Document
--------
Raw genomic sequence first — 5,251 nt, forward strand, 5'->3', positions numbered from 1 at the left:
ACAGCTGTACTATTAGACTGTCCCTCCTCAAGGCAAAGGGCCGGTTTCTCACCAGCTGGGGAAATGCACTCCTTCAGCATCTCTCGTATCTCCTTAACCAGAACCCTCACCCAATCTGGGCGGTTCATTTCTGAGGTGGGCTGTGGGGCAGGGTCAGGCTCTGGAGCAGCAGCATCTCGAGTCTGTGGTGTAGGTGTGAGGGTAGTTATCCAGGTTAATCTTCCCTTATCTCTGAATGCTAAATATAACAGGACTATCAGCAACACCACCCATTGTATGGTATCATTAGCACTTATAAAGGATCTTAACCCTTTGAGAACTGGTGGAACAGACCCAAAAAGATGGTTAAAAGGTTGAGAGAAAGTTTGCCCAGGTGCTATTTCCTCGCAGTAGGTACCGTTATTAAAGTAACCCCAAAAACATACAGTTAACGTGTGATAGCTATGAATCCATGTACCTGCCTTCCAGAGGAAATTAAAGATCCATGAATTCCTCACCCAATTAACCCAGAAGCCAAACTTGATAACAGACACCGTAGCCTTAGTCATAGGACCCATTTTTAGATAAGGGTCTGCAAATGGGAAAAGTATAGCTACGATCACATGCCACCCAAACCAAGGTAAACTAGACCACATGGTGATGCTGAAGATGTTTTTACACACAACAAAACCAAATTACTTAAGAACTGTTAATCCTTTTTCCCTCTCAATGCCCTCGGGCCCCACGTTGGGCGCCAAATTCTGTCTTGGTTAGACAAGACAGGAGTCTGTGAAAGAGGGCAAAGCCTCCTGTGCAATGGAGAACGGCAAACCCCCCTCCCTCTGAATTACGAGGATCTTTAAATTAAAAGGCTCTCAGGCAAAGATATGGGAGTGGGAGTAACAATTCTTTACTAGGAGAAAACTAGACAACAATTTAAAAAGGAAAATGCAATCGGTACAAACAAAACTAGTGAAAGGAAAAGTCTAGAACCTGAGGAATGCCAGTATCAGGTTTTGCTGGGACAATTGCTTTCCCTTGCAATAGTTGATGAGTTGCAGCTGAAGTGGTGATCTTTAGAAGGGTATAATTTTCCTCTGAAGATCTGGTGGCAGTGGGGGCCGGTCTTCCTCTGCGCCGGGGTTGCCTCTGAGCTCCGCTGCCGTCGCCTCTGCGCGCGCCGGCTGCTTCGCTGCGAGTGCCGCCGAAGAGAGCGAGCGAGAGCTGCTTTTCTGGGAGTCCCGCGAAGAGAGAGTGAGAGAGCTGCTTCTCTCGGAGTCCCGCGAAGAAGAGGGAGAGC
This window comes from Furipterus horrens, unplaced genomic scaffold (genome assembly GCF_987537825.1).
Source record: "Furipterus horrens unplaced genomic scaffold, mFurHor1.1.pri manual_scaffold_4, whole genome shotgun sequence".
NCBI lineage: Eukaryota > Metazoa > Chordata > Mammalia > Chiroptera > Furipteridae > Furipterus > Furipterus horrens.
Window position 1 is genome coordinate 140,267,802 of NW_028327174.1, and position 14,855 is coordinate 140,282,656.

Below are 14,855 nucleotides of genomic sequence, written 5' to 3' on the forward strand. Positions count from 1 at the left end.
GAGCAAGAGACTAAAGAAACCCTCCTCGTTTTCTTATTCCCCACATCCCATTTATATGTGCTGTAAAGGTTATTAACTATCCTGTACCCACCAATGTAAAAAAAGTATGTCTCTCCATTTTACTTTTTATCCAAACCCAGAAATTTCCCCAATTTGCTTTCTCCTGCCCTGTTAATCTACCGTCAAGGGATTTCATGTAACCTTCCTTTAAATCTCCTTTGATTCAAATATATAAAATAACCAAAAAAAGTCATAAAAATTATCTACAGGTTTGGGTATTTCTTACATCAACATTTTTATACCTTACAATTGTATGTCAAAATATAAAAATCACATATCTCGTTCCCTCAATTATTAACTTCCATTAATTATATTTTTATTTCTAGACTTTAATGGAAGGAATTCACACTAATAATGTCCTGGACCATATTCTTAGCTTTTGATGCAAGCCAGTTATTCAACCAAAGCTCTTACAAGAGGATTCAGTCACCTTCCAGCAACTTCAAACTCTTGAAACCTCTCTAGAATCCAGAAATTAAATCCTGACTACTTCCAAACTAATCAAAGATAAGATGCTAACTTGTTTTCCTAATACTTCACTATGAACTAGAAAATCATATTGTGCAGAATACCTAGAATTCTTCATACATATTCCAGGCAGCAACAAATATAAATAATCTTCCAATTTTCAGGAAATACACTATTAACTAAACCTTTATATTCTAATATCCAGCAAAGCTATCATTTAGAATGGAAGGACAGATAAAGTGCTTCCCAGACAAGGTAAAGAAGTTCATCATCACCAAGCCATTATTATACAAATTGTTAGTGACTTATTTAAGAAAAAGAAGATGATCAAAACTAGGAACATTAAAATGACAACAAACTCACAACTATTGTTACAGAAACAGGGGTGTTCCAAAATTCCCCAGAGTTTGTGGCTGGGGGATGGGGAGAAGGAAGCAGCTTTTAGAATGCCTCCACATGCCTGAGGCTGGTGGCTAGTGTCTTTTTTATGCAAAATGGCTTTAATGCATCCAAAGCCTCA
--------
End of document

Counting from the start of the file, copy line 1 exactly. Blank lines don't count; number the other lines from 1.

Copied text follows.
Raw genomic sequence first — 5,251 nt, forward strand, 5'->3', positions numbered from 1 at the left: